PDA

View Full Version : ESPN Insider: Time to step up



Ace E.Anderson
08-08-2012, 10:51 AM
Hey can someone please post the new ESPN Insider article that talks about 6 players 25 and under that are going to have a make-or-break season next year? I'm kind of curious as to whether or not Paul George is mentioned at all (though I doubt it)

It'd be greatly appreciated.

PacerPenguins
08-08-2012, 11:10 AM
yea, Paul George is not mentioned but here it is


Although hope springs eternal in the world of sports, especially when it comes to the untapped potential of youth, the actual facts have a sobering way of tempering expectations for a player's career arc. In terms of per-possession advanced stats, the average player improves quickly in his early 20s; development then slows and ultimately stalls at age 26, the most common peak season. From that point on, it's a long march downhill toward retirement, with each year bringing more age-related decay than the previous one.

Which is to say that young players, even those with great draft pedigrees, need to show more than just flashes of potential by the time they hit their mid-20s, or they run the risk of never turning into the players they once seemed certain to become.

We're going to focus on six such players, all 25 or younger, who were top-10 draft picks and have not consistently lived up to their pre-draft billing yet. The 2012-13 season may or may not be their "make-or-break" campaign, but if it isn't, it's pretty close. These players still have a chance to change their legacies, but as of last season, they're not yet where they need to be.

Michael Beasley, PF/SF
2013 Age: 24
On pace for: 12.7 Career VORP
(A No. 2 overall pick should have a 32.7 career VORP)

As hard as it is to remember now, there was legitimate debate in the summer of 2008 over whether the Bulls should take Beasley or Derrick Rose with the top overall pick in the draft. Obviously, Chicago made the right call -- Rose blossomed into an MVP, while Beasley has struggled to find any rhythm as a pro.


Beasley
Beasley clearly has a knack for creating shots, but all too often they've been low-percentage looks of the dreaded midrange variety. He also compounds that deficiency with tunnel vision and poor rebounding numbers for his size, somewhat of a surprise given his knack for it in college. His problem is that of the classic "tweener" -- he still doesn't have a true position. Although Beasley's pure offensive skills seem best suited for small forward, historically he's performed much better on offense while playing power forward. Yet power forward is also a position in which Beasley struggles to match up physically with his counterparts on defense.

The Suns, Beasley's third team in five years, are hoping they can accomplish something neither the Miami Heat nor Minnesota Timberwolves could do before them: translate Beasley's raw talent into on-court performance. If they can't, Beasley probably won't ever deliver on the promise that once made him the second pick in the draft.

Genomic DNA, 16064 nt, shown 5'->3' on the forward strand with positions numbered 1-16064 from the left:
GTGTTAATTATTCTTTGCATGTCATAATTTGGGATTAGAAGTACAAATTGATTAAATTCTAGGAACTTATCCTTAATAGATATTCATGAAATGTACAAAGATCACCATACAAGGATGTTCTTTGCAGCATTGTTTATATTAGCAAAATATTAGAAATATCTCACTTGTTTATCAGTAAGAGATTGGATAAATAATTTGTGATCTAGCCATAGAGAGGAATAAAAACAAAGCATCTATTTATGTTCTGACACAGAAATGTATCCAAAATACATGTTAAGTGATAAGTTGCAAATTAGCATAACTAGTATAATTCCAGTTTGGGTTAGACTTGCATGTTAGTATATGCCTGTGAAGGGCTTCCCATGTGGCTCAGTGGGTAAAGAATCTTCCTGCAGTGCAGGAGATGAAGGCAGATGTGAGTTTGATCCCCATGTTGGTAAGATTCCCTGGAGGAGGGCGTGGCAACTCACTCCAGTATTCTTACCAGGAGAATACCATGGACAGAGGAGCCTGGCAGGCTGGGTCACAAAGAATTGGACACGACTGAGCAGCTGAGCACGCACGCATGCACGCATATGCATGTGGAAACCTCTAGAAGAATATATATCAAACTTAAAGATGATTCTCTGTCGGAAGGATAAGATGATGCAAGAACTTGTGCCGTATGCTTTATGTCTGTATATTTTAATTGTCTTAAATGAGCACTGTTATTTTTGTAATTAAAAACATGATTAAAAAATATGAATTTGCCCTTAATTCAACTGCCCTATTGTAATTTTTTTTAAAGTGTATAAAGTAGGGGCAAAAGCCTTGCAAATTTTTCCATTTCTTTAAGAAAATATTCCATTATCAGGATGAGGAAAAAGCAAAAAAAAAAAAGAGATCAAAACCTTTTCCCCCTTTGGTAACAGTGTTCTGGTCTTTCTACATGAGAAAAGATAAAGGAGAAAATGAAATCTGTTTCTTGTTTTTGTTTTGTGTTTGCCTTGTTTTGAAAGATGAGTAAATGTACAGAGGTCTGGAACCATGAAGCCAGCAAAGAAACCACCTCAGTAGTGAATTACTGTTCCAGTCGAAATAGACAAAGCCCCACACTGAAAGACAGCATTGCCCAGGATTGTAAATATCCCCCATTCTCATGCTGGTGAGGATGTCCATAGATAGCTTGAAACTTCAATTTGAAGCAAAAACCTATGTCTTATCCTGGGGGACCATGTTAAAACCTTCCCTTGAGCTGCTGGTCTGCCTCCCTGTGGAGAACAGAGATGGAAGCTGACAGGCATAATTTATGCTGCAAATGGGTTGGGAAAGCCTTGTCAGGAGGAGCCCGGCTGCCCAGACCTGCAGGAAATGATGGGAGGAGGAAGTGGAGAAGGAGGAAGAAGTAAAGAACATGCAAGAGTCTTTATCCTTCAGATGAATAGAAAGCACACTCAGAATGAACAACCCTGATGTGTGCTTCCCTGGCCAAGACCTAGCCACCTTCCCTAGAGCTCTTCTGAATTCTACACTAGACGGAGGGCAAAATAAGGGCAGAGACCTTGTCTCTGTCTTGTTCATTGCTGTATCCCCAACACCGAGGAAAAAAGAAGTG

Evan Turner, SG
2013 Age: 24
On pace for: 13.3 Career VORP
(A No. 2 overall pick should have a 32.7 career VORP)

In terms of point differential, the 2012 Philadelphia 76ers were as good as any Philadelphia squad since the 2001 Finals team. And just think how good they'd have been if they hadn't seemingly whiffed on the second overall pick in the 2010 draft.


Turner
OK, so maybe Turner hasn't quite been a total bust, but he's contributed very little to Philly's cause in his first two NBA seasons. A career per-36-minute average of 12.1 points (compiled while taking 18.6 percent of the team's shots when on the floor) undermines Turner's pre-draft billing as a pure scorer/shot creator. His rebounding has been strong for a guard, but his defense and shooting have been mediocre; plus his floor game is nowhere near as good as advertised.

It might well be too early to write Turner off completely, but the initial returns have him tracking for a career that falls well short of what you want out of a No 2 pick.

Wesley Johnson, SG/SF
2013 Age: 25
On pace for: 8.4 Career VORP
(A No. 4 overall pick should have a 25.9 career VORP)

In retrospect, Johnson was pretty clearly a reach at No. 4 in the 2010 draft, especially considering he went right before two big men who are likely future All-Stars, DeMarcus Cousins and Greg Monroe. Despite his advanced age for a rookie (23) in 2010-11, Johnson did not impress at either end of the floor, and he followed that up with a sophomore campaign that can be described only as atrocious, putting up an 8.0 PER and ranking in the bottom quarter of NBA players according to Regularized Plus/Minus.


Johnson
Johnson wasn't a great scorer in college, and he's been downright bad as a pro (11.2 points per 36 minutes on 17.5 percent of team shots while on the floor). That fact alone wasn't altogether unexpected, but his over-reliance on the jump shot, his near total inability to get to the basket and his lack of versatility were extremely disappointing for a player who once drew Shawn Marion comparisons.